Urn, inkpot and stilus. Archaeological evidence of literacy

Luginbühl, Josy Martina (17 April 2016). Urn, inkpot and stilus. Archaeological evidence of literacy (Unpublished). In: Seventh Conference of Italian Archaeology. Galway, Irland. 16.-18.04.2016.

The "Archaeology of Death" provides information about the life in this world and the concept of life in the hereafter. With the Roman expansion different worlds came into contact and have influenced each other. In northern Italy the burial practices have mixed with Gallic customs and the deceased was buried with objects of personal significance. This includes writing instruments, which are regarded as typical Roman elements. The ability to read and write has been well documented in the literary sources especially for Roman men. Mainly for urban Roman upper classes, they show that the appropriate skills were widespread and often used. But which statements are possible on the less privileged classes or individuals outside the capital? By their immediate connection to a concrete (buried) person archaeological grave finds can help here particularly. Inkwells, Stili and another writing instrument in the grave evidence of skills that do not necessarily have left their marks in the written sources. In particular, hardly any texts written by women have been handed down and their literary skills are mentioned only in exceptional cases. In grave context, they are proved by the burial offerings in different cases. The rich sarcophagus of Antestia Marciana from Aquileia provides for instance a jewel box and some amber objects as well two Stili made of bronze. Geographically, those discoveries spread throughout the Roman Empire. Different combinations of burial offerings and find concentrations show a varied picture of the spread of literacy. Hence chronological and geographical differences can be seen and allow statements about the social status and the gender distribution. The first results show that the spread of literacy and thus the writing instruments indeed started emanating from Rome and influenced the surrounding areas and the more distant provinces. But they can be established mainly due to the provincial burial customs in the graves. While the written sources often provide the basis for studies on literacy, the archaeological sources were only recently in the focus of research. They investigated the ability to write in different regions of the Roman Empire or published groups of writing equipment. A comprehensive compilation and interpretation of graves with writing implements does not exist for the western provinces and Italy so far. Likewise, a juxtaposition between women's and men's graves with these objects is lacking.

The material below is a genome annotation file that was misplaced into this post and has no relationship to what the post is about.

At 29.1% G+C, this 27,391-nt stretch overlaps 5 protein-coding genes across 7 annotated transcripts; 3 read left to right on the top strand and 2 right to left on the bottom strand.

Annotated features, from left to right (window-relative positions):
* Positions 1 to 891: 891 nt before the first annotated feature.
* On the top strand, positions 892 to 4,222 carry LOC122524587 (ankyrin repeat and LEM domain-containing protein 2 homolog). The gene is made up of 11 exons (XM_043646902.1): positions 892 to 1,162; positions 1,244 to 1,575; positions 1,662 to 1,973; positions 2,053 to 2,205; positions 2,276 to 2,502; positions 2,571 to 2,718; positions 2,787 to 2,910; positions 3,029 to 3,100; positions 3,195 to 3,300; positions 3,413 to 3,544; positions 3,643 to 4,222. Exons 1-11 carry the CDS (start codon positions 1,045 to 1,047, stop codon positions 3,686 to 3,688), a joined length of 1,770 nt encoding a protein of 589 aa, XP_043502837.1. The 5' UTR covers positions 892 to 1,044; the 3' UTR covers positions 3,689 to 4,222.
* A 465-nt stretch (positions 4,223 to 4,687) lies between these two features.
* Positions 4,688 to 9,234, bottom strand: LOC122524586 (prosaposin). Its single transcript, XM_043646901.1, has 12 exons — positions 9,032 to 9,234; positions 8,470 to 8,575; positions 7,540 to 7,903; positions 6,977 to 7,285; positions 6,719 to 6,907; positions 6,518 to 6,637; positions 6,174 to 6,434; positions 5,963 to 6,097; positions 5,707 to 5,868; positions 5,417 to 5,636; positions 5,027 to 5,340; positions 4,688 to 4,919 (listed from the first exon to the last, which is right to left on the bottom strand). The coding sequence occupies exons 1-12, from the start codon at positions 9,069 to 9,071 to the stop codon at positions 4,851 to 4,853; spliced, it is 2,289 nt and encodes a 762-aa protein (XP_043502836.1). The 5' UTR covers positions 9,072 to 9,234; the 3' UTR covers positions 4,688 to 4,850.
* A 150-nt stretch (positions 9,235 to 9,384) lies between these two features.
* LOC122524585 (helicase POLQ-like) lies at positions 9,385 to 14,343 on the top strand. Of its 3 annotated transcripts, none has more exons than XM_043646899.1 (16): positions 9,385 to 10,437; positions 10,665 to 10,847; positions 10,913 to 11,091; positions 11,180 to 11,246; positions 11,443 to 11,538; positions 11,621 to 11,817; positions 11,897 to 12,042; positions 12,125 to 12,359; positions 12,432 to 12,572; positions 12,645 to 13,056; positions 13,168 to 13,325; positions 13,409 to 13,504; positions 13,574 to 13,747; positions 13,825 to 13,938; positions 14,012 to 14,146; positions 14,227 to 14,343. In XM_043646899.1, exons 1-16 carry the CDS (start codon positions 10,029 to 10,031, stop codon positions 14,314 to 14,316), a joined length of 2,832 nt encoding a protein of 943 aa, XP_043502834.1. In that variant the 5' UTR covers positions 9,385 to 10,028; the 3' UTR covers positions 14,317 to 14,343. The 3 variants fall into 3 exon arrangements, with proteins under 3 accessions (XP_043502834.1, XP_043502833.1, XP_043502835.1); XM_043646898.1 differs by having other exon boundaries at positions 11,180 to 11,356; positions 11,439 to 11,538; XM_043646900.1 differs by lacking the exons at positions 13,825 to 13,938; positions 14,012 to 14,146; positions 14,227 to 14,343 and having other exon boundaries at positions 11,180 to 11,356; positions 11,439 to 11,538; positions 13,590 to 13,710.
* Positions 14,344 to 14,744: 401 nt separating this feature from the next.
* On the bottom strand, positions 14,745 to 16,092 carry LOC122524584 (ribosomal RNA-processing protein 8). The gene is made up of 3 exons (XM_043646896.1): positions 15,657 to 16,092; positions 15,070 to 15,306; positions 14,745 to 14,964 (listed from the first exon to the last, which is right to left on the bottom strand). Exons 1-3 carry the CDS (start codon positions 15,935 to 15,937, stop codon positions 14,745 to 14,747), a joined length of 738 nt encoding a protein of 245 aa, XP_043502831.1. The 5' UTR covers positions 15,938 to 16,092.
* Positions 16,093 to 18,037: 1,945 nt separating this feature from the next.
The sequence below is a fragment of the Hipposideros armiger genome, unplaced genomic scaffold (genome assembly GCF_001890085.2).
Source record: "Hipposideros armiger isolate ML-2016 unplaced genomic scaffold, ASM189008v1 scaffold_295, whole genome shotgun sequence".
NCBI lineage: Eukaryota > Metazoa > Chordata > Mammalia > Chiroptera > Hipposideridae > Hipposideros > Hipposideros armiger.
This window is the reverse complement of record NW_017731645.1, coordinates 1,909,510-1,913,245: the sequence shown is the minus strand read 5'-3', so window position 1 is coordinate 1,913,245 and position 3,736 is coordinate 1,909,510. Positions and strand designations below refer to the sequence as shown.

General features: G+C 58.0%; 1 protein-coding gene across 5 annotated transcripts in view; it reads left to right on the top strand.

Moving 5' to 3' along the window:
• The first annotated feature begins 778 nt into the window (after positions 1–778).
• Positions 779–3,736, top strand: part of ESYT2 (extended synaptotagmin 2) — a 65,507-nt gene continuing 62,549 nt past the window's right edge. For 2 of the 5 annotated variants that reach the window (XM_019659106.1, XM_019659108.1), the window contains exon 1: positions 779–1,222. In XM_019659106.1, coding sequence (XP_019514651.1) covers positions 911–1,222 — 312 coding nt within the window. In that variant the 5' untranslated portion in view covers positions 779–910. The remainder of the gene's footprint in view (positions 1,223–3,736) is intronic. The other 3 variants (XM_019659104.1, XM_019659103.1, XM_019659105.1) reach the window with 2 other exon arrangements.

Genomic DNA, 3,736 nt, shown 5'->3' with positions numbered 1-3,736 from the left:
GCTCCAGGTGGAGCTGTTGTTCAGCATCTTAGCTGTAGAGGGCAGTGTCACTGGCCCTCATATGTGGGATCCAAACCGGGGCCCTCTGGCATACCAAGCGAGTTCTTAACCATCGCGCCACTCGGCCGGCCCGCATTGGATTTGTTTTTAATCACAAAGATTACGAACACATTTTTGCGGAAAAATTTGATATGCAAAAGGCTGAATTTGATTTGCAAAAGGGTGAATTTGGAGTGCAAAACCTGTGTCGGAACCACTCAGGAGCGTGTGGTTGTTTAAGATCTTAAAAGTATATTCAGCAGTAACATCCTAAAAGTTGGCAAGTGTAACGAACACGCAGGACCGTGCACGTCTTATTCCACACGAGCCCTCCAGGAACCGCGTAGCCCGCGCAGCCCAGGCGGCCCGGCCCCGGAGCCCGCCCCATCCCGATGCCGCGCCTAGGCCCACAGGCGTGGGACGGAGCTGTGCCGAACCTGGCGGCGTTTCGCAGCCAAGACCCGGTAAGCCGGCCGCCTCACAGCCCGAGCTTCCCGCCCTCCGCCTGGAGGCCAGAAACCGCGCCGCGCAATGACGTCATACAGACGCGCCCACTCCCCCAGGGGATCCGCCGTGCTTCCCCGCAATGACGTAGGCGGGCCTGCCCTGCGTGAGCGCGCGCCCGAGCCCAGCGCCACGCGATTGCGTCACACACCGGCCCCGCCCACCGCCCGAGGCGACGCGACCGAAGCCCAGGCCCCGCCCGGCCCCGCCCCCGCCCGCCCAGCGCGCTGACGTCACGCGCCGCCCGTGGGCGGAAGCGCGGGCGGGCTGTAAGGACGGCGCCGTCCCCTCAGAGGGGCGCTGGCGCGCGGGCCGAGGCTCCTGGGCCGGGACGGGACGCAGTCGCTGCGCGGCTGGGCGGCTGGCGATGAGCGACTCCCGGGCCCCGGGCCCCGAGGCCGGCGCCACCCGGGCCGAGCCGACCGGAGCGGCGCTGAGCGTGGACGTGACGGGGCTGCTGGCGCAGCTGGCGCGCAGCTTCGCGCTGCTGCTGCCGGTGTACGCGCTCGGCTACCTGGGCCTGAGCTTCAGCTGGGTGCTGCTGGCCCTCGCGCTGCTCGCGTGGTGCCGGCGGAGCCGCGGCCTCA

Item Type:

Conference or Workshop Item (Speech)

Division/Institute:

06 Faculty of Humanities > Department of History and Archaeology > Institute of Archaeological Sciences > Archaeology of the Mediterranean Region

UniBE Contributor:

Luginbühl, Josy Martina

Subjects:

900 History > 930 History of ancient world (to ca. 499)

Language:

English

Submitter:

Josy Martina Luginbühl

Date Deposited:

14 Jun 2017 16:01

Last Modified:

14 Jun 2017 16:01

Uncontrolled Keywords:

Römisches Italien; Gräber; Schreibgeräte; Schreiben; Grabbeigaben

URI:

https://boris.unibe.ch/id/eprint/97617

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